It used to be pretty easy to be a hiring manager. Sure, it was time-consuming, but it was also fairly company-centered, with the hiring manager controlling the process and being able to do things how they saw fit.
In the current hiring climate, being company-centered is far less effective. The top talent you seek knows that they likely have multiple options for jobs to choose, which leads them to be more selective in the hiring process. Instead of you choosing candidates, it is more likely today that candidates are choosing you—or not choosing you, if you continue to be company-centered.
Moving Toward Being Candidate-Centered
In hiring circles, being candidate-centered has become almost a necessity. Providing a positive candidate experience even with those candidates you don't choose to hire can impact your reputation as an employer as much as anything else. You not only need to get candidates to choose you, but you need to get all candidates to tell others that your company is a good one to interview with.
Besides treating candidates in a friendly and personable way, it's most important to communicate with them regularly throughout the hiring process. Looking at the process from a candidate's perspective, they want to know what's happening during the process and where they stand. Letting candidates know when they will hear back from you about their status, then being sure to do so, may be the most important part of the candidate experience.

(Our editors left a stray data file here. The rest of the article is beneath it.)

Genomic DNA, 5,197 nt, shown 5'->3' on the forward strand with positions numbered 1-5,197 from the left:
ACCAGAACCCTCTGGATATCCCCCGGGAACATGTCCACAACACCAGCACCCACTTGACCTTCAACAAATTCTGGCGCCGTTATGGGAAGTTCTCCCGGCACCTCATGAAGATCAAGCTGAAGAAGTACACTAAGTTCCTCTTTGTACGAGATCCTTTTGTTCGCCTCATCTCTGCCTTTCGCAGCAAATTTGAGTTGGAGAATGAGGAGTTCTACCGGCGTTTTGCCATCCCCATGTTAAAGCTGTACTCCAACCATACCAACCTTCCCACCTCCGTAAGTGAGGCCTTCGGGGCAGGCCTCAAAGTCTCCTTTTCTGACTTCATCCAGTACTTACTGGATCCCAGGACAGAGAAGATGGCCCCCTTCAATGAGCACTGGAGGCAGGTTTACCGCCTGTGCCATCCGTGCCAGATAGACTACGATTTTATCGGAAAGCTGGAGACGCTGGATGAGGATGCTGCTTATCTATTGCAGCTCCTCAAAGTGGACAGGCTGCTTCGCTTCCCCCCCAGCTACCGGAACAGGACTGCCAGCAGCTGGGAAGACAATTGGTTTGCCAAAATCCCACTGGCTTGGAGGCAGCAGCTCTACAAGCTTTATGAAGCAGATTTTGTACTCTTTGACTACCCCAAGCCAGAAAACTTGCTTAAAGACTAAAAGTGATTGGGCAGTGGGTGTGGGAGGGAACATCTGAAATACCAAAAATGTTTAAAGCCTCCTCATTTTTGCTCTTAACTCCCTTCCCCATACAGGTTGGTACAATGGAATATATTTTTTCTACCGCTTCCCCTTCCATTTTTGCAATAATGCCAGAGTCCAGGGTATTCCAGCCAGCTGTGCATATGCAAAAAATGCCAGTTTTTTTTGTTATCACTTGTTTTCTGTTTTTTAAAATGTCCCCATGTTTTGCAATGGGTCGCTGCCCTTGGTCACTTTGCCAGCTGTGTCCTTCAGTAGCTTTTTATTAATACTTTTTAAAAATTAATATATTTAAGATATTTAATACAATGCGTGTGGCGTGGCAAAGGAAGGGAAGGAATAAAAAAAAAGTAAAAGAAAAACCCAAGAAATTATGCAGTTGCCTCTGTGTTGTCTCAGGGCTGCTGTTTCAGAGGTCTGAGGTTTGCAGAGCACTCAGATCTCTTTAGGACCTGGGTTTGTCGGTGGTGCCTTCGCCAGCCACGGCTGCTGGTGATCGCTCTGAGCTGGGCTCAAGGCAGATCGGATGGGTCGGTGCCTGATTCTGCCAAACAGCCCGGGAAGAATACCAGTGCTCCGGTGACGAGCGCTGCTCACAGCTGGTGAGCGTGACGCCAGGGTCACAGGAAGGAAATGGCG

Don't Ghost Candidates
There's nothing worse than applying for a job, interviewing, and then never hearing back from anyone. Sure, you will eventually assume that you didn't get the job, but it's still frustrating to sit and wonder about it. It does wonders for your corporate reputation when you follow up with all candidates and tell them where they stand.
Sell the Position
Good hiring managers know that they need to sell the job to the candidates they really want. Top talent isn't waiting around for you to gift them a job, and they're not necessarily going to see the benefits of working for you unless you can show them that you have something to offer. Putting some effort into selling candidates on your company and the position can help you close the deal with your preferred talent rather than settling for "just okay" hires.
Look to the Future
Succession planning helps companies fill open positions better and eases the burden of recruiting by deliberately preparing to hire from within. Other ways of planning for the future include looking at growth patterns to determine what future needs will be and figuring out how they can best be met.
Don't Ignore Onboarding
A hiring manager's job doesn't end with making a hire. Onboarding can make the difference between a solid employee who sticks around and one that soon decides the opportunity isn't right and moves on. Effective onboarding includes pairing a new hire with one or more employees that can show them the ropes and mentor them, as well as information about fitting into the company culture and making them feel welcomed.
Need help with recruiting and hiring? GDH provides end-to-end recruiting solutions for when you can't keep up with demand, as well as help with some aspects of the process that seem beyond your scope or ability. Contact us for more information about how we can take care of or complete your hiring process.